14th ShamarpaEdit

The 14th Shamarpa was Mipham Chokyi Lodro, born in Derge, Tibet in 1952. At age four he revealed his identity as the Shamarpa by recognizing old monks from Yangpochen monastery, the ancestral seat of the Shamarpas. His uncle, the 16th Karmapa, recognized him as the reincarnation of the previous Shamarpa.[25][26] In 1964 the 14th Shamar Rinpoche was officially enthroned in Karmapa's Rumtek monastery. At this occasion the Karmapa wrote a poem:

The most exalted, the lord of the lands of snow is Avalokiteśvara.
The coalescence of his essence is the glorious Karmapa.
Inseparable from his three mysteries, in the manner of the three lords,
Is his manifestation, the great emanation; the majestic sun,
Whom I invest now sovereign of the practice lineage's order.
By the power of scattering auspicious flowers of excellent virtue
Combined with the true words of the ṛiṣhi's truthfulness
May he successfully and everlastingly be the sovereign of the order. [27]

Shamar Rinpoche received the entire cycle of Kagyu teachings from the 16th Karmapa. He stayed close with the 16th Karmapa until his death in 1981.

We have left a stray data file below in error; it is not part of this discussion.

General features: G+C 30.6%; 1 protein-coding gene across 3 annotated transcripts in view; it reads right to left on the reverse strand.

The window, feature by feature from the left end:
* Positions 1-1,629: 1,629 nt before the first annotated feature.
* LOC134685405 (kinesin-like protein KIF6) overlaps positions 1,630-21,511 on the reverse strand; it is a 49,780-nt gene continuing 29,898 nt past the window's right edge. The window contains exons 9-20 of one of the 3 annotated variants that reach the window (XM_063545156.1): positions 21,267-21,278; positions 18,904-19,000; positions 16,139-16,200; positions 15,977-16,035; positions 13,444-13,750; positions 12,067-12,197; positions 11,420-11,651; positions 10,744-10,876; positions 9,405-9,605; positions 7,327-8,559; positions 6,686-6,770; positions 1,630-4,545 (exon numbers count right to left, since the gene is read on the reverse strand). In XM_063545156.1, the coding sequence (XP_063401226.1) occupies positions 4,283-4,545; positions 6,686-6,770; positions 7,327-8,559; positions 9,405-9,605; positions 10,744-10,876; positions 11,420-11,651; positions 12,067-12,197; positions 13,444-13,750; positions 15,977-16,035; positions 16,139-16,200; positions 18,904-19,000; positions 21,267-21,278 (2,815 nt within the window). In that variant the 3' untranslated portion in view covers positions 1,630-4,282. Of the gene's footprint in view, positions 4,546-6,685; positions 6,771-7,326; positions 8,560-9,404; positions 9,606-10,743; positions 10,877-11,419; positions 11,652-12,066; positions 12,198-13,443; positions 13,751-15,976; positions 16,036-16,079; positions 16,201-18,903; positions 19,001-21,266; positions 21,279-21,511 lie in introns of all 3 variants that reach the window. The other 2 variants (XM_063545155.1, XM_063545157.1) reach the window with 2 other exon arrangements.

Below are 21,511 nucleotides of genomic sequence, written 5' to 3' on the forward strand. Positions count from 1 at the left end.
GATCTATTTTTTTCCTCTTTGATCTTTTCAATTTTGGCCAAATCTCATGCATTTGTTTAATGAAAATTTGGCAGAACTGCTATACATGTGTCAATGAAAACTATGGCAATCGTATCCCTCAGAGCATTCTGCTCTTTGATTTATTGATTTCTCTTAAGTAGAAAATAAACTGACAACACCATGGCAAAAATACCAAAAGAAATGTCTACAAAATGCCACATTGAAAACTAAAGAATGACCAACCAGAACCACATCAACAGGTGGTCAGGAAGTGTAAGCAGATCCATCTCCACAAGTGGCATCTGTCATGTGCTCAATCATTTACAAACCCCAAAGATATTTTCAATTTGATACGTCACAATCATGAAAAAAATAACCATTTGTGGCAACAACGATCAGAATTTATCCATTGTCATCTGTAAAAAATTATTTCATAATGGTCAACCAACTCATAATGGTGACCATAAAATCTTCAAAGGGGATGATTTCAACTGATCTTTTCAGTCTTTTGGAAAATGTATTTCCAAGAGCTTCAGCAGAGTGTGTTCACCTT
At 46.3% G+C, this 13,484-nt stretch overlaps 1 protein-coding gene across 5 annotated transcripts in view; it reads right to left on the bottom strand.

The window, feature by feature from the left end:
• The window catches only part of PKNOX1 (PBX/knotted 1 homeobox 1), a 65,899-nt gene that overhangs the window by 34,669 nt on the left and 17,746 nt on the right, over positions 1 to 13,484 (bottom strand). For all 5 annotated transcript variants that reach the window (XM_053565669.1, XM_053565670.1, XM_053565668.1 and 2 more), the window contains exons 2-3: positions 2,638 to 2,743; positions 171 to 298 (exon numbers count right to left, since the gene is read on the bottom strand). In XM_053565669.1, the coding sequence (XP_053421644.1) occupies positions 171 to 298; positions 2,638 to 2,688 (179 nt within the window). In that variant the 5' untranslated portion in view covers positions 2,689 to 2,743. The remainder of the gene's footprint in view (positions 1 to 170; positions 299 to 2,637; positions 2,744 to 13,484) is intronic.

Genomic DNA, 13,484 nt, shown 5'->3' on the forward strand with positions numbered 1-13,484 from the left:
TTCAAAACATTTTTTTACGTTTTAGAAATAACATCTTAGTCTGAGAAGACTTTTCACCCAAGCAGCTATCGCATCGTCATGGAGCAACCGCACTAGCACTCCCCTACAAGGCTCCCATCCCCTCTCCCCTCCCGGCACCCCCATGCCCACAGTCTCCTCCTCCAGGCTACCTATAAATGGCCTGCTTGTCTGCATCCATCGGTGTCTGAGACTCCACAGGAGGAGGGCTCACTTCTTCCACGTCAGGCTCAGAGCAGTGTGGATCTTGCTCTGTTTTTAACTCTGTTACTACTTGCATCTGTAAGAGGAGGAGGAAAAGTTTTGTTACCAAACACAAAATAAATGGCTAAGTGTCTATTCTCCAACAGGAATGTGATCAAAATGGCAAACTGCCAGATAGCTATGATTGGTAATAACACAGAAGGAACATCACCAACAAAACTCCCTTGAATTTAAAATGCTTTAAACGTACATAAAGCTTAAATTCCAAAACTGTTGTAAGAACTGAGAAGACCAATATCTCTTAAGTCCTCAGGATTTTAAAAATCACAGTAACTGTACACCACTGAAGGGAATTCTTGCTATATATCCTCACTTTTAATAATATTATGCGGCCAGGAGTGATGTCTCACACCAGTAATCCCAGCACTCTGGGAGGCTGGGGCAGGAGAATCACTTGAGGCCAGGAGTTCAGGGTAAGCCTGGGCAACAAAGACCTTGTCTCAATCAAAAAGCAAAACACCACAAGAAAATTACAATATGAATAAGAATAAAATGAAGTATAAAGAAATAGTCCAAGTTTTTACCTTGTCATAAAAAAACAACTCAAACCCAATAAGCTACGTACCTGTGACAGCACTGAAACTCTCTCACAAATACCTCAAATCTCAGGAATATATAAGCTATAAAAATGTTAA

Shamar Rinpoche was interested in the topic of Buddhism and democracy. His book “Creating a Transparent Democracy” lays out a framework for establishing a genuine democratic system of governance that promotes welfare and prosperity. He also founded the "Infinite Compassion Foundation" with the cause to promote the humane treatment of animals raised for consumption of meat and other products. [28]

Shamar Rinpoche died on 11 June 2014 in Germany

ReferencesEdit

  1. ^ Karmapa International Buddhist Institute's translation team. "A Brief History of the Karmapa-Shamarpa Lineages". Archived from the original on May 9, 2008. Retrieved 2008-05-23.
  2. ^ "grags pa seng+ge". Tibetan Buddhist Resource Center. Tibetan Buddhist Resource Center. Retrieved 29 May 2015.
  3. ^ https://www.lionsroar.com/shamar-rinpoche-dies-suddenly-at-age-62/
  4. ^ Gaphel, Tenzin (June 12, 2014). "Shamar Rinpoche passes away in Germany". The Tibet Express.
  5. ^ Yeshe Dronma: The Kunzig Shamarpas of Tibet 1992, P. 19.
  6. ^ Shabkar Tsogdruk Rangdrol. "The Life of Shabkar: Autobiography of a Tibetan Yogin". Translated by Matthew Ricard. Shambala Publication, 2001, p. 91, footnote 18
  7. ^ Autobiography of the Fifth Dalai Lama. 3 vols. Lhasa: bod ljongs mi dmangs dpe skrun khang, 1989, Vol. 2. P.359, cit. in: Shamarpa (2012). A golden swan in turbulent waters : the life and times of the Tenth Karmapa Choying Dorje. Lexington: Bird of Paradise Press. ISBN 978-0988176201.
  8. ^ Khenpo Chodrag Tenpel. "A brief account of the successive Shamarpa reincarnations". Archived from the original on 2008-05-17. Retrieved 2008-05-23.